WASHINGTON - President Obama is confronting the wrenching change in the Middle East in a burst of diplomacy, hoping to save a crumbling peace process and addressing the Arab revolt country-by-country in a world now free of the menace of Osama bin Laden.

Opening a weeklong focus on the Mideast, Obama on Tuesday urged Israelis and Palestinians back to the bargaining table against growing odds. His broader narrative will be delivered in a speech Thursday, when he will make his pitch that a region long defined by division has its moment of opportunity because its people are rising up and risking their lives for change.

Speaking alongside Jordan's King Abdullah II on Tuesday, Obama declared: "We both share the view that despite the many changes - or perhaps because of the many changes - that are taking place in the region, it's more vital than ever that both Israelis and Palestinians find a way to get back to the table and begin negotiating a process whereby they can create two states that are living side by side in peace."

Yet his upbeat approach is being undermined by daily violence and by hardened positions that, in many ways, seem as unmovable as ever.

For the first time since uprisings began roaring across North Africa and the Middle East months ago, Obama will try to thread them together in way that is relevant at home and supportive of those seeking freedom abroad. He will do so amid questions about his consistency toward brutally repressive governments.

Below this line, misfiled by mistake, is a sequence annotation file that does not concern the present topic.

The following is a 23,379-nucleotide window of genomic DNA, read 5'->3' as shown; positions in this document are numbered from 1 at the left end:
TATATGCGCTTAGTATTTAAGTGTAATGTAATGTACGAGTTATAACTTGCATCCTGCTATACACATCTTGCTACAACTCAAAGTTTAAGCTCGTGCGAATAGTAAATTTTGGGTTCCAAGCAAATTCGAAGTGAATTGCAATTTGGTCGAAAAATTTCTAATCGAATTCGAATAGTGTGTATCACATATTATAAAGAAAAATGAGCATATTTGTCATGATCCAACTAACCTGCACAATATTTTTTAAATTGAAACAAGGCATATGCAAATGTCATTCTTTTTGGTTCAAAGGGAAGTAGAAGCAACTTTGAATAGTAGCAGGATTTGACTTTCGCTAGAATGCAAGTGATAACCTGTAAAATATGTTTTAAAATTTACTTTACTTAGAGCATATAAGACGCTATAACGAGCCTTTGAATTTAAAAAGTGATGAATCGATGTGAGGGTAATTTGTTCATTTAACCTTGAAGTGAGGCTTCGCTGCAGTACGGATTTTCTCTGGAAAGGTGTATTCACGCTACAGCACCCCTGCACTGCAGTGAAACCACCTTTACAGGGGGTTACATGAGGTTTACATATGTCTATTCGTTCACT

Put together, Obama's events this week show a president seeking to seize command of a Mideast agenda. He met with Abdullah on Tuesday, readied for Thursday's Mideast speech, looked to host Israeli Prime Minister Benjamin Netanyahu on Friday and planned to address a prominent pro-Israel group on Sunday.

The speech will present Obama's impressions of changes that, as spokesman Jay Carney put it, have been more remarkable in the last five months than the last 50 years. On Sunday, Palestinians marched and tried to breach Israel's borders from the West Bank, Gaza, Syria, Lebanon, and Jordan, leading to deadly clashes.

Further complicating the situation are plans for a unity Palestinian government between Hamas in Gaza and a Fatah-dominated administration in the West Bank. Hamas is considered a terrorist organization by the United States and others, and its charter calls for the destruction of Israel.

Despite the obstacles, Obama on Tuesday sought to set the tone. He said that given all the changes in the Mideast, it was vital for Israelis and Palestinians to get back to negotiating two side-by-side states. "The United States has an enormous stake in this," Obama said in pledging to try to foster a fair deal.

He will pursue that when he meets Netanyahu and speaks to an Israeli champion in Washington, the American Israel Public Affairs Committee. The president is also expected to discuss conditions in specific countries. But his main approach will be to explain to a world audience, and to a domestic electorate, how his government's approach is guided by support for human rights and political and economic reforms. Carney said Obama would offer new ideas about how the United States can help improve the lives of people in the region as well as U.S. security.

The speech is expected to be Obama's most comprehensive outline of the U.S. stand toward the Middle East since he famously called for a new beginning with the Muslim world in a June 2009 speech in Cairo.